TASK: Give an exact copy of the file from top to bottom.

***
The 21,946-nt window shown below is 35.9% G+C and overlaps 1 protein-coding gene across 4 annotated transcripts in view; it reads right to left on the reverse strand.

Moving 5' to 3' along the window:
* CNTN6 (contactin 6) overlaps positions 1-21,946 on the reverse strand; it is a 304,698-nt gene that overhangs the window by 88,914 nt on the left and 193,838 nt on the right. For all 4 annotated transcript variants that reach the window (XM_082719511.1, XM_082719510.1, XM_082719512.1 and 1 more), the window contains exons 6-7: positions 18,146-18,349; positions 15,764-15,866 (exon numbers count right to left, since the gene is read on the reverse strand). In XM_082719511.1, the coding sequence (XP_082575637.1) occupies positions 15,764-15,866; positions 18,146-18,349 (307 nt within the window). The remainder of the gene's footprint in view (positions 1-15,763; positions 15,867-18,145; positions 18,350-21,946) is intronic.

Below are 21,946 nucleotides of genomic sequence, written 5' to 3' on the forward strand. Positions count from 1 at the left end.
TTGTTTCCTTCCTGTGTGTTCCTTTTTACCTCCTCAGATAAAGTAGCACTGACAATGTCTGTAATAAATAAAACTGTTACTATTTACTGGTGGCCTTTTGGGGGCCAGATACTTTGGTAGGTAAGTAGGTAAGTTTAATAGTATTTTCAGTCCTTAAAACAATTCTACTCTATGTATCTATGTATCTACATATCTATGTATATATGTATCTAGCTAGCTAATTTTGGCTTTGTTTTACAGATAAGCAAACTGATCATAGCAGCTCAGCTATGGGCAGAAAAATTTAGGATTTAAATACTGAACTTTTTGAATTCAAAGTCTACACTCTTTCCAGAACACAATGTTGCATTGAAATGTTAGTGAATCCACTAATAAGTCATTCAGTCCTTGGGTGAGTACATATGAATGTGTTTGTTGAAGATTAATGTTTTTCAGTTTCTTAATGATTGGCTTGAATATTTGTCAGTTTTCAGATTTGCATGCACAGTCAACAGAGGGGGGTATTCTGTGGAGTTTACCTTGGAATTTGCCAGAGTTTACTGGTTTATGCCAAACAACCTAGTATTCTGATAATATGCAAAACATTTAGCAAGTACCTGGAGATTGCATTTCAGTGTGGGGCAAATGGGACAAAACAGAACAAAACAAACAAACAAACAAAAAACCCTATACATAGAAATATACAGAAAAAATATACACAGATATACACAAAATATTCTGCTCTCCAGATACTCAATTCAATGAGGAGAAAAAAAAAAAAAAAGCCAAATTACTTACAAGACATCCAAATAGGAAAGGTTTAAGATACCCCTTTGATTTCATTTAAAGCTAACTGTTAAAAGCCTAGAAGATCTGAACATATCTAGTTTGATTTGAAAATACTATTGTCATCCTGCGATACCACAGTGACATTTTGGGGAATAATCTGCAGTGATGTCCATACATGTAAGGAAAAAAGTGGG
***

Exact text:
The 21,946-nt window shown below is 35.9% G+C and overlaps 1 protein-coding gene across 4 annotated transcripts in view; it reads right to left on the reverse strand.

Moving 5' to 3' along the window:
* CNTN6 (contactin 6) overlaps positions 1-21,946 on the reverse strand; it is a 304,698-nt gene that overhangs the window by 88,914 nt on the left and 193,838 nt on the right. For all 4 annotated transcript variants that reach the window (XM_082719511.1, XM_082719510.1, XM_082719512.1 and 1 more), the window contains exons 6-7: positions 18,146-18,349; positions 15,764-15,866 (exon numbers count right to left, since the gene is read on the reverse strand). In XM_082719511.1, the coding sequence (XP_082575637.1) occupies positions 15,764-15,866; positions 18,146-18,349 (307 nt within the window). The remainder of the gene's footprint in view (positions 1-15,763; positions 15,867-18,145; positions 18,350-21,946) is intronic.

Below are 21,946 nucleotides of genomic sequence, written 5' to 3' on the forward strand. Positions count from 1 at the left end.
TTGTTTCCTTCCTGTGTGTTCCTTTTTACCTCCTCAGATAAAGTAGCACTGACAATGTCTGTAATAAATAAAACTGTTACTATTTACTGGTGGCCTTTTGGGGGCCAGATACTTTGGTAGGTAAGTAGGTAAGTTTAATAGTATTTTCAGTCCTTAAAACAATTCTACTCTATGTATCTATGTATCTACATATCTATGTATATATGTATCTAGCTAGCTAATTTTGGCTTTGTTTTACAGATAAGCAAACTGATCATAGCAGCTCAGCTATGGGCAGAAAAATTTAGGATTTAAATACTGAACTTTTTGAATTCAAAGTCTACACTCTTTCCAGAACACAATGTTGCATTGAAATGTTAGTGAATCCACTAATAAGTCATTCAGTCCTTGGGTGAGTACATATGAATGTGTTTGTTGAAGATTAATGTTTTTCAGTTTCTTAATGATTGGCTTGAATATTTGTCAGTTTTCAGATTTGCATGCACAGTCAACAGAGGGGGGTATTCTGTGGAGTTTACCTTGGAATTTGCCAGAGTTTACTGGTTTATGCCAAACAACCTAGTATTCTGATAATATGCAAAACATTTAGCAAGTACCTGGAGATTGCATTTCAGTGTGGGGCAAATGGGACAAAACAGAACAAAACAAACAAACAAACAAAAAACCCTATACATAGAAATATACAGAAAAAATATACACAGATATACACAAAATATTCTGCTCTCCAGATACTCAATTCAATGAGGAGAAAAAAAAAAAAAAAGCCAAATTACTTACAAGACATCCAAATAGGAAAGGTTTAAGATACCCCTTTGATTTCATTTAAAGCTAACTGTTAAAAGCCTAGAAGATCTGAACATATCTAGTTTGATTTGAAAATACTATTGTCATCCTGCGATACCACAGTGACATTTTGGGGAATAATCTGCAGTGATGTCCATACATGTAAGGAAAAAAGTGGG